The one area where a Lords amendment might succeed is in parliamentary oversight and involvement. Number Ten has an unusual and unhealthy aversion to parliament (and counterproductive given that any Tory leader is only ever 48 hours from being dumped by his or her own MPs), but concessions on a temporary process don’t affect any fundamental interests and arguing for the exclusion of MPs sends poor signals. Best to throw the dog a bone while you’re enjoying a banquet.

However, while Brexit might be legally ‘done’ on 31 January next year, it won’t just go away, much as many might like it to. The UK and EU will then have eleven months to conclude a trade agreement. Trade experts generally believe this impossible and if conventional processes are to be adhered to, they’re almost certainly right. But politics can provide solutions where the circumstances demand it and the ingenuity is there; Brexit is a unique circumstance and wider precedent is not necessarily a good guide.

Or that would be the case were it not for everything about Brexit so far, and indeed about what we already know about the incipient trade talks. Charles Michel tweeted again yesterday that “a Level Playing Field remains a must for any future relationship”, which is almost certainly code for an EU demand that it set and enforce, and the UK be obliged to implement, standards on pretty much anything from product regulations to social policies. Whether the EU’s concept of the Level Playing Field extends to financial services is a more open question and a genuine card in the UK’s hand, albeit in a game it doesn’t want to play.

But either way, once again the EU is playing hard-ball to a degree that suggests they either don’t understand what’s going on in British politics, or they do but that they don’t care because they’re so wedded to Ever Closer Union that it must bind even a state that leaves the club – which truly would be a Hotel California Brexit.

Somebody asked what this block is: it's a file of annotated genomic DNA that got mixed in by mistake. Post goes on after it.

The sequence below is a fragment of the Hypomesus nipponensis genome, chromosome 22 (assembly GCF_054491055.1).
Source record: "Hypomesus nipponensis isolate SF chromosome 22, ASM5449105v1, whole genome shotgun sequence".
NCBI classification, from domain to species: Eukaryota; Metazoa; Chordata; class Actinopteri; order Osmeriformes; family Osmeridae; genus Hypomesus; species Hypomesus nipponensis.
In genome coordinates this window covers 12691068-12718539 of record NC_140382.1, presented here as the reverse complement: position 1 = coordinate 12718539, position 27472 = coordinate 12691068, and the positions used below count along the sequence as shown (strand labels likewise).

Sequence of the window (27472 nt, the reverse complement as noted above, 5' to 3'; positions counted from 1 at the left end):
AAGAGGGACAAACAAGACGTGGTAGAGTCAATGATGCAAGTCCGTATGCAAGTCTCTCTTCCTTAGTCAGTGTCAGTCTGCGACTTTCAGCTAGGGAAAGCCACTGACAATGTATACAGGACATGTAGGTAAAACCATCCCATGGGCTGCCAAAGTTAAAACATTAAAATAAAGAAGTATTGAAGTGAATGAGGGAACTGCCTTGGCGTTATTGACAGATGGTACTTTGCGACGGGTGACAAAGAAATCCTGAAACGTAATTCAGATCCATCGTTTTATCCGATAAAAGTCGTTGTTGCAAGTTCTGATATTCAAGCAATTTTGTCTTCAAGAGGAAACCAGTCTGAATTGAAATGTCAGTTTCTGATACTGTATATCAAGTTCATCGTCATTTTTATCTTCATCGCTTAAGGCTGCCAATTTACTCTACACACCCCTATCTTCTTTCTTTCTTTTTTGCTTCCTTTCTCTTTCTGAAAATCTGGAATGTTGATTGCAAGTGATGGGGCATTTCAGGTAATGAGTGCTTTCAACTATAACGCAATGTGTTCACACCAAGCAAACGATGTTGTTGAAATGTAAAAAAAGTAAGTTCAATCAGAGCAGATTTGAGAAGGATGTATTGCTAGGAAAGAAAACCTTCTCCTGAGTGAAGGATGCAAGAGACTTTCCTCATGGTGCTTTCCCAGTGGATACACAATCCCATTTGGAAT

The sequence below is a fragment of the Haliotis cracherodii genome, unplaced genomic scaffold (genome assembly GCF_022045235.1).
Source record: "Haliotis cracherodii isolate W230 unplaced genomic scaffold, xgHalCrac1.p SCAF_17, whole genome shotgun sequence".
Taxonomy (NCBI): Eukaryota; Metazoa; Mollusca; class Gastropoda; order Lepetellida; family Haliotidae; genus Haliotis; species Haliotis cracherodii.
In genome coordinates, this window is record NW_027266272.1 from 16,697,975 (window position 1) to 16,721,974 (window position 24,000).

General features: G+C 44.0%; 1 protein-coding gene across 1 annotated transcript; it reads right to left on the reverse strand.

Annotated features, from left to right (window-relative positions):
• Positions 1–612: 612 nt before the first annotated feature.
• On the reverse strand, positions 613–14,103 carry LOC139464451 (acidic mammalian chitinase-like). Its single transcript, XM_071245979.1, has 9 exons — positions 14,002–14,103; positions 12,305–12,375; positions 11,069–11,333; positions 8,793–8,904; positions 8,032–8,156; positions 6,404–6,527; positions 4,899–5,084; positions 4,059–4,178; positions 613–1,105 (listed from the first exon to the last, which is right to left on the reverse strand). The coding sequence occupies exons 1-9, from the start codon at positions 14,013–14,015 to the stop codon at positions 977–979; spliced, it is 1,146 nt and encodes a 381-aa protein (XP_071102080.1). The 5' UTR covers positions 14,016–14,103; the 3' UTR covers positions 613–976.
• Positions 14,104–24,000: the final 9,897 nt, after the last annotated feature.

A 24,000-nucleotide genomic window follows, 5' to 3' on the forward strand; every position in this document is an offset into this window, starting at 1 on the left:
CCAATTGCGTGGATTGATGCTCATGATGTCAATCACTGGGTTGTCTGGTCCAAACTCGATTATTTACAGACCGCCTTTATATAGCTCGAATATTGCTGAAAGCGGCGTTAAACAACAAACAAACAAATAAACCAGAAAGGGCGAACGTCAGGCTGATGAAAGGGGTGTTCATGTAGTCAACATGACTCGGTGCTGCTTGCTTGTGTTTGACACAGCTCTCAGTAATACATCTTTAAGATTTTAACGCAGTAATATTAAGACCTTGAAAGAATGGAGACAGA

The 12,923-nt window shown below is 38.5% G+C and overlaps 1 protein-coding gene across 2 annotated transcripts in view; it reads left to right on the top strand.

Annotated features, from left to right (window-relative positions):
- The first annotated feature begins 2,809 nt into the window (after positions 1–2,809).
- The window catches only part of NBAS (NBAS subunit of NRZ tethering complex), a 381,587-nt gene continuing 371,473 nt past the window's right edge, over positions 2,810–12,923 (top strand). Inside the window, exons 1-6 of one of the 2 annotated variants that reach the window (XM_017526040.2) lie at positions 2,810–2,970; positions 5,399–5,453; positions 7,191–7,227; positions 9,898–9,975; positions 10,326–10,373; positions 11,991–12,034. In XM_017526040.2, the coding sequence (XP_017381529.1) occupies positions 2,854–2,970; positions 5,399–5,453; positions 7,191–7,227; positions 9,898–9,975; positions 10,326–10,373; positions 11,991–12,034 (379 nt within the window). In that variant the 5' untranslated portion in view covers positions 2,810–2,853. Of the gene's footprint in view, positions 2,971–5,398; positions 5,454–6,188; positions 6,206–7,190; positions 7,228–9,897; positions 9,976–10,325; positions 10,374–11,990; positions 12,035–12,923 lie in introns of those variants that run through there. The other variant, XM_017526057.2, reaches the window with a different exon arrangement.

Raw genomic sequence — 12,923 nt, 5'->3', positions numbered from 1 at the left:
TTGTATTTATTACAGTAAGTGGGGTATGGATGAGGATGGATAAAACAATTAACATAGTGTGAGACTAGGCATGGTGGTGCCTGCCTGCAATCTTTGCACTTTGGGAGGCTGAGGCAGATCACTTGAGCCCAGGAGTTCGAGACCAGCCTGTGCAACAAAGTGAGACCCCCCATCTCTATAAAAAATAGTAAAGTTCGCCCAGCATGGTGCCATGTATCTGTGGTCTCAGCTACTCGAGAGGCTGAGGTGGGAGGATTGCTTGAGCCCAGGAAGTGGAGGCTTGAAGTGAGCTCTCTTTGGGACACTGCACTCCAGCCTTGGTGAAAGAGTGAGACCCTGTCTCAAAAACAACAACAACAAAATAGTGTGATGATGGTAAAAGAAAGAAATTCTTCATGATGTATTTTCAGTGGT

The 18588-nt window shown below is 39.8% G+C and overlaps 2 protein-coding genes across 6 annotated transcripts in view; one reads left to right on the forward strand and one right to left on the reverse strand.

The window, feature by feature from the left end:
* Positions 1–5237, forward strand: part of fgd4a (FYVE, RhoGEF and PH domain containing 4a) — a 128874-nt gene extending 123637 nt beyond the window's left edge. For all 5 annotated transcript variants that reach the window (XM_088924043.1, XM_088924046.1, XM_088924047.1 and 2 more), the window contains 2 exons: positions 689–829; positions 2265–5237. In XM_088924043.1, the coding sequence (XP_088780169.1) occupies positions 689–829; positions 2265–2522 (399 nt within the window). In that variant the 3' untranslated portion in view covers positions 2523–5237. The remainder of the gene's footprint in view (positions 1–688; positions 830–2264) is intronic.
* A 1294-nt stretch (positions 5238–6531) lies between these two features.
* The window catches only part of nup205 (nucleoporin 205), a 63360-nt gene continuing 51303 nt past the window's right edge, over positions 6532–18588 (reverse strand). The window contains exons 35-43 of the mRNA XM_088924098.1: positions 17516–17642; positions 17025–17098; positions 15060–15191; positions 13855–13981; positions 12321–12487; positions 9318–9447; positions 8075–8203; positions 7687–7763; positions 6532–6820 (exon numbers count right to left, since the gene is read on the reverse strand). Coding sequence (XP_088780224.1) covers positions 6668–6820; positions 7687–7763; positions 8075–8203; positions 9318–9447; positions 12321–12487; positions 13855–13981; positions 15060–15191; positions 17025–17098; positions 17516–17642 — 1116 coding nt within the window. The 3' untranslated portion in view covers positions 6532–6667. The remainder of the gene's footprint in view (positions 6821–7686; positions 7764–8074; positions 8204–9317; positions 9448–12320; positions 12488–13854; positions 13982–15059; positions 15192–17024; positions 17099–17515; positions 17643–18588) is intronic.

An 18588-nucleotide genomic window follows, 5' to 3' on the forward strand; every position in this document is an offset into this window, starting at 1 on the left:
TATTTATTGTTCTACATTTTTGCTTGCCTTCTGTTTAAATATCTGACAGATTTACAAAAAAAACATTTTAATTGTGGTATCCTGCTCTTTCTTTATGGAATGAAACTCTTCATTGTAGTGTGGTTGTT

Is there any logic behind the EU’s stance? Yes, on a tactical level, there is. If we ignore the strategic calamity of turning one of your biggest members and financial contributors into a best an ambivalent outsider, the EU’s negotiating tactics have been highly effective. Time and again, the British government has agreed to what it said it wouldn’t, either because the UK side felt compelled by the circumstances or because of a change in personnel. True, time and again, the British parliament or people have rejected those deals but the negotiators’ job was only to launch the deals; where they came down was someone else’s department.

As regards the next round, the EU can look at Johnson and see someone who has sold out his former partners in the DUP and agreed without much fuss to one of the EU models on display. They can also looks at someone without a strong personal ideology and whose Euroscepticism is so thin that he didn’t even decide to campaign for Leave until February 2016. Johnson might have always regarded the EU as an outlandish absurdity but he also has something of a soft spot for outlandish absurdities, perhaps not without self-interest. In short, they can see what they want to see: someone who will bend to pressure.

What such an analysis would miss is that Johnson is under pressure from both sides. Having sold his political soul to Leave in return for the keys (but not the title deeds) to Number Ten, he is under an obligation to deliver for them. In normal circumstances, relying on Johnson’s sense of obligation might be a little naïve but in this one it’s backed up by the hard fact that the Tory majority is nothing like sufficiently large enough to make the ERG irrelevant, not least because most of those new MPs that constitute his majority were elected from strongly Leave seats on a specific mandate to Get Brexit Done.

What that means in practice is that the December 2020 deadline is real and that the UK government won’t be able to sign and deliver a deal that ties Britain to ongoing comprehensive regulation from an outside source that it has no formal input into. The chances of a No Deal in a year’s time are therefore quite high: I’d make them narrow odds-on. The chances of nothing being agreed – and therefore No Deal being on the table, with all the risk and uncertainty that brings – before the backend of next year are all-but certain.

Welcome to the new year: just like the old one.

David Herdson